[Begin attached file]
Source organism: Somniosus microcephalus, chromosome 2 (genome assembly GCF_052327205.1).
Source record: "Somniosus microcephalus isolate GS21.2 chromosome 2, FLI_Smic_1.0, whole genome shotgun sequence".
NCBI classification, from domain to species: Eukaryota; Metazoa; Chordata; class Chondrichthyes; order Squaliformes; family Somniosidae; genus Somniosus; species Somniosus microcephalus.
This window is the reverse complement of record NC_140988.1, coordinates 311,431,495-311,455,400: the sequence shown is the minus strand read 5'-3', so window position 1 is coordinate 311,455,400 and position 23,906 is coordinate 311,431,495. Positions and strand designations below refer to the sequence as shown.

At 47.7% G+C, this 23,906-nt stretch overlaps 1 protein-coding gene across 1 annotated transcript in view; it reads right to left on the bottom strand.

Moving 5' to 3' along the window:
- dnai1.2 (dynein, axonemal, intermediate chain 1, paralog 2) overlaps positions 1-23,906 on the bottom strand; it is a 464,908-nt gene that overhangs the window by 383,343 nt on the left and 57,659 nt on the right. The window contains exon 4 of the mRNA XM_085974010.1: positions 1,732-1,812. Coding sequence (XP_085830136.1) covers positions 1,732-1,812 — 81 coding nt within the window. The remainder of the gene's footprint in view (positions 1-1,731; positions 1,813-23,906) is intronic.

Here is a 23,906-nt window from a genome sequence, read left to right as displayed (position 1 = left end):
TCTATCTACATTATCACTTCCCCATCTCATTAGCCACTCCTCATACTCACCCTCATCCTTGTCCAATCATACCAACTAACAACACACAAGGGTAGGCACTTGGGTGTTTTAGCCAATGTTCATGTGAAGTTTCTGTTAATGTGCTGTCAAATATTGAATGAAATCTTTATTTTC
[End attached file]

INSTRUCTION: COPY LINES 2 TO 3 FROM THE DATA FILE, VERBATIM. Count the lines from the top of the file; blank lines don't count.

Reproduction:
Source record: "Somniosus microcephalus isolate GS21.2 chromosome 2, FLI_Smic_1.0, whole genome shotgun sequence".
NCBI classification, from domain to species: Eukaryota; Metazoa; Chordata; class Chondrichthyes; order Squaliformes; family Somniosidae; genus Somniosus; species Somniosus microcephalus.